After the show, we headed to the observatory, where we got to look through the big telescopes on the roof of the museum.  This is a special treat since you can't ordinarily use the telescopes during the museum's open hours (since it's daylight).  Unfortunately, there was a lot of light pollution, and only a few stars were visible.  It's almost a shame to have these big telescopes in a location that has such poor visibility.  Nonetheless, it was neat to be able to look through them.

We spent some time in the sports science exhibit.  Many of the other scouts were interested in the sports exhibit, and that's it.  I think that our scouts do not get as much exposure to awesome science as Riley, because he quickly (in comparison) became bored of trying to run faster or jump higher than everyone else over and over, and wanted to see other exhibits.  So from here, we parted with the rest of the pack to check out some of the other cool exhibits in the museum.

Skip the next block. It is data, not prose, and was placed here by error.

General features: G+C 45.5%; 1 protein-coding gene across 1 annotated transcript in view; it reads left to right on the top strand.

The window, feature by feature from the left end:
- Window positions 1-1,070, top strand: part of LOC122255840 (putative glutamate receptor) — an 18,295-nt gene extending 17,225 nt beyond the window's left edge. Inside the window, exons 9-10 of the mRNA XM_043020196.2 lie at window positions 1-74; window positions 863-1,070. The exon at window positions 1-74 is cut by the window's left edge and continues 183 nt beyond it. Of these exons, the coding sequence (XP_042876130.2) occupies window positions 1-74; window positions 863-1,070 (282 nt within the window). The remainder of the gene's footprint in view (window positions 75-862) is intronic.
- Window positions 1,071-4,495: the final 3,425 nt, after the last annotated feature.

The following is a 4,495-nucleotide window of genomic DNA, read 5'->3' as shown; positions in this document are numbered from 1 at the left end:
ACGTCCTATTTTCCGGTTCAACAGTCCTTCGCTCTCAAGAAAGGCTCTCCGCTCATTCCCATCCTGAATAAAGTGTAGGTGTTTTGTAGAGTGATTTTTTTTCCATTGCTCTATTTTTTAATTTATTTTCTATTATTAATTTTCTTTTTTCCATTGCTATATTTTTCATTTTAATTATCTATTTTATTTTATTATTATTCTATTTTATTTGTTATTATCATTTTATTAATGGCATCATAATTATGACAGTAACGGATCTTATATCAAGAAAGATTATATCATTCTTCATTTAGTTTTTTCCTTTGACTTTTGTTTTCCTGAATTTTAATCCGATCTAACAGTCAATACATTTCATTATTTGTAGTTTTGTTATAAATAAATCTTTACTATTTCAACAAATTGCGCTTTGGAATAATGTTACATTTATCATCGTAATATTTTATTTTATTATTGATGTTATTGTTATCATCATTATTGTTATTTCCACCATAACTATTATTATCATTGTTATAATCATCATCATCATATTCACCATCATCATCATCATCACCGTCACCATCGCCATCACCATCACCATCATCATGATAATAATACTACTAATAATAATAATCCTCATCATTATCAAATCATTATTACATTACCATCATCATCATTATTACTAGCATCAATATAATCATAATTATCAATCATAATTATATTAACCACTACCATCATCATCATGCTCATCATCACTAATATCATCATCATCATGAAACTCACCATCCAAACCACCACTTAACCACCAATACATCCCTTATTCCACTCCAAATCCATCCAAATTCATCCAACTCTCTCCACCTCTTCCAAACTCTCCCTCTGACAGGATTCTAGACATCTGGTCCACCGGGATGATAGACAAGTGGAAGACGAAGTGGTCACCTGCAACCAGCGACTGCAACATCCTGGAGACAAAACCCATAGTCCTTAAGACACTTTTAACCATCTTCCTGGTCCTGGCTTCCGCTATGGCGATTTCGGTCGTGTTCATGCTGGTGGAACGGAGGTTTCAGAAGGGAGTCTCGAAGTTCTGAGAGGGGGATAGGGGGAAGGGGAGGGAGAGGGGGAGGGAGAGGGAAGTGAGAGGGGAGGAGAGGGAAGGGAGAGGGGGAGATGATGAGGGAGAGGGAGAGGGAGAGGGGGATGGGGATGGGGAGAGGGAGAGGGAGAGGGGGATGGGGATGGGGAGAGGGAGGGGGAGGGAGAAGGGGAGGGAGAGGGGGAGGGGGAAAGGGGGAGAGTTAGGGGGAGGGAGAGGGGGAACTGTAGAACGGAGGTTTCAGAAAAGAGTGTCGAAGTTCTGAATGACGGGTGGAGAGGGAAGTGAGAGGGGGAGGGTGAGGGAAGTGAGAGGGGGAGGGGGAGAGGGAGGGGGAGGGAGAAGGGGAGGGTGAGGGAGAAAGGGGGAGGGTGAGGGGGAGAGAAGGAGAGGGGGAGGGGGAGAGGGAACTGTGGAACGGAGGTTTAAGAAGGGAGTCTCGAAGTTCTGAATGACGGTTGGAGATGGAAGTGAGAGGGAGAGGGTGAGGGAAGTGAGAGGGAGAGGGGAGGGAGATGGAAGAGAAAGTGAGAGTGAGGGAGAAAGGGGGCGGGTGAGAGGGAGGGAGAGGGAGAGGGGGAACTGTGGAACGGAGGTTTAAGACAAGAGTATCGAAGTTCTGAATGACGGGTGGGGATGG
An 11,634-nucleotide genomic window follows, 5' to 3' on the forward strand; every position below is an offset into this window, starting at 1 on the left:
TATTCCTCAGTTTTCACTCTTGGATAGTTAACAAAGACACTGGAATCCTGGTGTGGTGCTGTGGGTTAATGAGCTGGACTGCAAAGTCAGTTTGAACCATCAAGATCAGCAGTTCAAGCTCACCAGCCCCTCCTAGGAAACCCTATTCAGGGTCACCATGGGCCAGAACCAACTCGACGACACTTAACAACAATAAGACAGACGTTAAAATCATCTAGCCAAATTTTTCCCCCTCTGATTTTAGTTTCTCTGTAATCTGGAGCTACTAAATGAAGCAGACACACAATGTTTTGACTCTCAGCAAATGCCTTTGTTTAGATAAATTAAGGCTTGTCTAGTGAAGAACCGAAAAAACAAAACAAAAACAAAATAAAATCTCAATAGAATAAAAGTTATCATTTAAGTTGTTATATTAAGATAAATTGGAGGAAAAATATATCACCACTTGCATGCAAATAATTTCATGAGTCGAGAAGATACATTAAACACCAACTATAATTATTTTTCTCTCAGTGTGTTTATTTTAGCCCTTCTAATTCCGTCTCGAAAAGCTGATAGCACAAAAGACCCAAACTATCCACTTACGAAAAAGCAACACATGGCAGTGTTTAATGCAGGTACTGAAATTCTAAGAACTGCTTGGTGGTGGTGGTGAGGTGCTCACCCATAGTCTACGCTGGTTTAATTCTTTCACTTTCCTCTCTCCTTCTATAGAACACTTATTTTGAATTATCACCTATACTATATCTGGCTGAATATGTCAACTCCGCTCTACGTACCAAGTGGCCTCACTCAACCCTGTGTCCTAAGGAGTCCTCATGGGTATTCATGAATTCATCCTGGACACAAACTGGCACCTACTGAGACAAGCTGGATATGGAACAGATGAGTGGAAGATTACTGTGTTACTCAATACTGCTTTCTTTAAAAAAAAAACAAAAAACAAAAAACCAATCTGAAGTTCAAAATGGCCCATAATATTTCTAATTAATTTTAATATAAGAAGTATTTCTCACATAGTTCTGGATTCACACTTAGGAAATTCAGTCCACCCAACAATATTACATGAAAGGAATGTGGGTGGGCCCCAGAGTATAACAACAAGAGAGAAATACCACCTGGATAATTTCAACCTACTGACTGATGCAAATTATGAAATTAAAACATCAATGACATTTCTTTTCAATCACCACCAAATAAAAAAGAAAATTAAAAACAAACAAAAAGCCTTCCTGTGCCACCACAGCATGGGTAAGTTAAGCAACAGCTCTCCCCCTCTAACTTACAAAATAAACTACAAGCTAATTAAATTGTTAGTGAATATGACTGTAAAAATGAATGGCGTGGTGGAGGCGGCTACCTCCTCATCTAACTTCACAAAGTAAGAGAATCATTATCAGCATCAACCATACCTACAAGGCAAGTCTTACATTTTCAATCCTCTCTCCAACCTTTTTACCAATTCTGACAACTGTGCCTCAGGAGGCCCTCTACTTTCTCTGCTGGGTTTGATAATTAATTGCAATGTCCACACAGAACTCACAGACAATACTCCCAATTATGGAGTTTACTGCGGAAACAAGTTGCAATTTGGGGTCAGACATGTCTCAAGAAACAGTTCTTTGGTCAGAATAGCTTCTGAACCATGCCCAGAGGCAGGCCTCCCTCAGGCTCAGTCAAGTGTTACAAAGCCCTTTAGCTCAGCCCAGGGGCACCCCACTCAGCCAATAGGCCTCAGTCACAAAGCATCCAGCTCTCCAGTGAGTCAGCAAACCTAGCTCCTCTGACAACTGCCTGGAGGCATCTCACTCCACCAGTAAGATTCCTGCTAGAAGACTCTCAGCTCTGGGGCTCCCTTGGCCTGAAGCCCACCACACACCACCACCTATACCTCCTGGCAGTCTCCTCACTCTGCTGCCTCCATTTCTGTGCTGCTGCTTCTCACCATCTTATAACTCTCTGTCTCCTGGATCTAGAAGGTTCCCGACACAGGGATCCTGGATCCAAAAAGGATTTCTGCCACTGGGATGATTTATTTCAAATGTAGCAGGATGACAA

We spent a lot of time in Ben's Lab, where there were physics experiments and optical illusions.  That is always a fun place in the museum.  We played with some experiments with light, which were really neat.

It was then time to re-join the pack for our planetarium show.  I think at some point while we were in Ben's Lab, the rest of the pack decided to order in pizza, but we were ok since we'd already had ramen.  But as a result, the rest of the pack showed up just before the show started and got different seats, whereas Riley and I got to lay down dead-center, which was pretty cool.  The show was narrated by Neil Degrasse Tyson, although I can't even tell you now what it was about.  Some pretty generic space content, is what I suspect.